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      Long Night's Journey Into Day
    The truth hurts

    "Long Night's Journey into Day" provides a fascinating glimpse into South Africa's Truth and Reconciliation Commission and some of the cold-blooded killers who came forward to admit their crimes.


    One of the most amazing dramas in the world has been South Africa's nonviolent transition from the murderous apartheid era to all-inclusive democracy, and "Long Night's Journey into Day" brings one fascinating part of that drama to life. The documentary follows four cases before the Truth and Reconciliation Commission, the panel empowered to offer amnesty for the most appalling crimes of the apartheid period if the perpetrators will simply tell what they know and what they did. This deal sounds unbelievably charitable, but the new leaders of South Africa decided that exposing crimes and rehabilitating the people responsible was the surest path to democracy and trust.

    Directed by: Frances Reid, Deborah Hoffmann.
    Featuring: Desmond Tutu, Paul and Linda Biehl, Eric Taylor, Cynthia Ngewu, Robert McBride.

    Related links: Official site
    The film notes that 80 percent of the amnesty applicants were black, and it follows two cases of white-on-black violence and two black-on-white, including the notorious murder of American student Amy Biehl by three black youths. The filmmakers also interview a bomber who killed both white soldiers and civilians, a policeman who helped kill some community organizers, and a black cop who infiltrated a group later slaughtered by white police.

    The most interesting thing to watch is the psychological tightrope walked by each of these murderers. They make their apologies before the committee, but none seem to have truly looked within themselves to confront the evil that led them to kill. White and black, they excuse themselves on the grounds that the political climate was heightened during the apartheid years and so their actions were understandable. One of Amy Biehl's killers says he found out later that his victim was an American working to fight apartheid and he realized, "We killed the wrong person."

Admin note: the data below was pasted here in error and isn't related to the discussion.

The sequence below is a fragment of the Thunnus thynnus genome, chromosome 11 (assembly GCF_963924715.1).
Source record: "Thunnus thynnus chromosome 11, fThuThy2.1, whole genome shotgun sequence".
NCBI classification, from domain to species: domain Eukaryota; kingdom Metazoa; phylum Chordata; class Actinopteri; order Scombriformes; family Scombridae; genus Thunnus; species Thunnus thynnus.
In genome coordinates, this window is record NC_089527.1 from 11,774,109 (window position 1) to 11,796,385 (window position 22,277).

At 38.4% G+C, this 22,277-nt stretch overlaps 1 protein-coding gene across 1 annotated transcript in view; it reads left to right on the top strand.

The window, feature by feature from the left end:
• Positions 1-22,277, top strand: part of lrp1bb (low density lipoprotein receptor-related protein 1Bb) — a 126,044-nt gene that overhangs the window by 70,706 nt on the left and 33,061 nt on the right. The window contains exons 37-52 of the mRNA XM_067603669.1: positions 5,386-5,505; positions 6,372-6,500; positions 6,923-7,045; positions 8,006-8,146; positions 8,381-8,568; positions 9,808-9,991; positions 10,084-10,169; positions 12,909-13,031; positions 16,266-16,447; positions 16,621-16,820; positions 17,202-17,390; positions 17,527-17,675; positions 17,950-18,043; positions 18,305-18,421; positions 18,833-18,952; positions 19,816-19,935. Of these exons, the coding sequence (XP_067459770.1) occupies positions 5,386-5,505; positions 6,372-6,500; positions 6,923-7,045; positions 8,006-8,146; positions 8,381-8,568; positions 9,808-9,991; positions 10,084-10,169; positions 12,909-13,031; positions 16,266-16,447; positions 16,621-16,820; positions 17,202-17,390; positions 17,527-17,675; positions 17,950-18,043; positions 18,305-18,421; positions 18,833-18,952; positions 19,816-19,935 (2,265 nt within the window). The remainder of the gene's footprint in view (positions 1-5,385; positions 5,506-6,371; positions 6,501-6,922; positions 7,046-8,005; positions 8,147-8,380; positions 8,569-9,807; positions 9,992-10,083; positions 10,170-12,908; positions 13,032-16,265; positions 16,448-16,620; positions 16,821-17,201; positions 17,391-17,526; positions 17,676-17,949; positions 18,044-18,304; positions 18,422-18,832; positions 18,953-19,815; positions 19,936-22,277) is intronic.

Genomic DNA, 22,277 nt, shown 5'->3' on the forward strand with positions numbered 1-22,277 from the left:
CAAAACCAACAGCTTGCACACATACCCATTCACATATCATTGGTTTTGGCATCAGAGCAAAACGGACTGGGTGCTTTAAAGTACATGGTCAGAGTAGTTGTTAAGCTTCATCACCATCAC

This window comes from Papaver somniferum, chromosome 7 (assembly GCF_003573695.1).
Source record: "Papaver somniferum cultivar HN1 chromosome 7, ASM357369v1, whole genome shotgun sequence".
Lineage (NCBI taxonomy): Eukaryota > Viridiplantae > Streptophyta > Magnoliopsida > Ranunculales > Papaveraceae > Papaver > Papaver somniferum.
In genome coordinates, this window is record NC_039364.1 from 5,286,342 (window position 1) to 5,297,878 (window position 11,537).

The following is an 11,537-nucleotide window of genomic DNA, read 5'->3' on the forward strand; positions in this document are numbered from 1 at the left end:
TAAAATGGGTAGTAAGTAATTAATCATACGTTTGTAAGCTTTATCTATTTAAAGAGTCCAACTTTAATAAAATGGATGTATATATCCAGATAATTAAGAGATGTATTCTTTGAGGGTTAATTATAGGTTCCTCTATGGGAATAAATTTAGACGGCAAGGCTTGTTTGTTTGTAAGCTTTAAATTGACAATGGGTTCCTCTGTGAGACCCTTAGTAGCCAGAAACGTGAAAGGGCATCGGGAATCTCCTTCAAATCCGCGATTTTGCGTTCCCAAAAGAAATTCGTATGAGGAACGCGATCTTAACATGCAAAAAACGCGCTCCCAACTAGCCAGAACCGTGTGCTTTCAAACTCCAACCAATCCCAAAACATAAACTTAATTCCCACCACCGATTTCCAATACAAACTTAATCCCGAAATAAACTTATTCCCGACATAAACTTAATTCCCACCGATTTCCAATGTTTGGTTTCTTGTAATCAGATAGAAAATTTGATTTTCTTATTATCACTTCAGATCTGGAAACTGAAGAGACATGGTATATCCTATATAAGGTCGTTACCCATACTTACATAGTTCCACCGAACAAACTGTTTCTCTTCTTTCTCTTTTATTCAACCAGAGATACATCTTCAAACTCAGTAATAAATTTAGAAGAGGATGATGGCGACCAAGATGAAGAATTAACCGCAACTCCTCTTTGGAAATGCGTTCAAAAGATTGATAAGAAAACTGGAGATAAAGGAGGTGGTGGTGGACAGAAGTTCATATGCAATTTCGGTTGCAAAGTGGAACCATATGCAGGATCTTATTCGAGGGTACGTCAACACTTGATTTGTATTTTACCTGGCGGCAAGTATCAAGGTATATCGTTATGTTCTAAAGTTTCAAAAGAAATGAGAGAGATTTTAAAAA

Long Night's Journey Into Day
    A white cop named Eric Taylor comes the closest to self-understanding when he describes his feelings after seeing the American film "Mississippi Burning," the story of a group murder little different from the one that he helped carry out. "I saw that that was not what policing is all about — it ought to be about protection, not assassination," he says.

    This, you'd think, would be the least of the epiphanies that the perpetrators of violence underwent, but it's the furthest anyone is willing to go. Even Taylor seems to excuse his own actions as a simple case of keeping the peace: "There was only one way to stabilize these areas, and that was by neutralizing [slaying victim] Mr. Goniwe and his like." What is most remarkable about the tragic stories told in "Long Night's Journey into Day" is not the reconciliation promised by the TRC but the unwillingness of its witnesses to confront the truth.

    Still, commission chairman Bishop Desmond Tutu believes that this extraordinary process by compelling the truth has served the important purpose of establishing a new society. "We make the mistake of conflating all justice into retributive justice, whereas there is a thing called restorative justice," he says.

    MARCH 28, 2000

    Reader comments on Long Night's Journey Into Day:

  • request for a copy   from cecil, Sep 11, 2001
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